If you own a property in France, you only have a little more time left to pay your taxe foncière for this year if you pay in one annual sum.
Bills were sent out from the end of August, and the deadline for paying by 'traditional' methods such as cheque, TIP Sepa interbank transfer, cash or by card at a tabac has now passed.
However, if you wish to pay online, you have a little longer before time runs out.
When is the deadline to pay my taxe foncière online?
The deadline to pay your taxe foncière online is October 22 at midnight.
How do I pay my taxe foncière online?
Payments by internet can be made by logging into your online impots.gouv.fr account and clicking ‘Payer en ligne’ (pay online). You can also pay on the mobile app, by scanning the QR code on your bill.
The money will be taken from your bank account on October 27.
If you have previously signed up for a prélèvement à l’échéance direct debit payment, it will also be taken on October 27.
Finally, if you pay by regular instalments during the year then, usually, your last instalment of the year will have already been taken from your account, unless your total 2022 tax bill has significantly risen compared to last year’s, in which case some may also be payable on November 15 and possibly December 15 to make up the difference.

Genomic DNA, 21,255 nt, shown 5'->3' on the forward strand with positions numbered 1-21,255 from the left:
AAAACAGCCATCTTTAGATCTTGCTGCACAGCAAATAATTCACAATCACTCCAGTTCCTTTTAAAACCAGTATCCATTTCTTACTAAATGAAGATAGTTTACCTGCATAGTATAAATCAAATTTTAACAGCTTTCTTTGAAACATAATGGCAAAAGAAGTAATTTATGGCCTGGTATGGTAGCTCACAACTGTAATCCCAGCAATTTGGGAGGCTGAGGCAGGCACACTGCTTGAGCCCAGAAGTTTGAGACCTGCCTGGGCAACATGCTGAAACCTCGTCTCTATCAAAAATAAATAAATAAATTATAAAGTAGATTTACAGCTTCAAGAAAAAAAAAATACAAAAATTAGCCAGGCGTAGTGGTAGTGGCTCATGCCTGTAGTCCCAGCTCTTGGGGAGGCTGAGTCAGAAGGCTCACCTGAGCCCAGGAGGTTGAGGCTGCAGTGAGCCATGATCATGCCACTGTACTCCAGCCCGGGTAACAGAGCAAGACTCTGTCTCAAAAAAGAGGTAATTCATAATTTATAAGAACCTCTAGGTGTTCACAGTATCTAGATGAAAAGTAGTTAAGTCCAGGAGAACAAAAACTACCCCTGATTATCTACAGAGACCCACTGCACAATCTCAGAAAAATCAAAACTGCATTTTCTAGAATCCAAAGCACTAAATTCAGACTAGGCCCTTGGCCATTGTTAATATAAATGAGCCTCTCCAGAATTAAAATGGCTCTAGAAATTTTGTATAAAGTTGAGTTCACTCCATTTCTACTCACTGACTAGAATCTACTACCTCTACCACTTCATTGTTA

If you want to sign up for this system for next year then you have until December 15 to start making monthly payments from January, or December 31 for them to start in February.
Some 32 million households paid an average of €853 in taxe foncière last year, central tax authorities the Direction générale des finances publiques (DGFiP) has stated.
This year, bills will in most cases have risen, as the state has increased the valeur locative cadastrale – the theoretical rental value used to calculate taxe foncière bills – by 3.4% for all properties, in line with inflation.
This is compared to a 0.4% rise last year.
Communes then apply their own taxe foncière percentage rates to one half of the valeur locative of the properties within them, with many increasing these this year.
Some 20% of the highest-income households (as well as second-home owners) must also pay the taxe d’habitation occupancy tax this year, although this is gradually being phased out, and will not be payable for any main homes from 2023.
Second-home owners will continue to pay the taxe d’habitation.
The redevance audiovisuelle TV licence fee has also been removed for all households – including second homes – this year.
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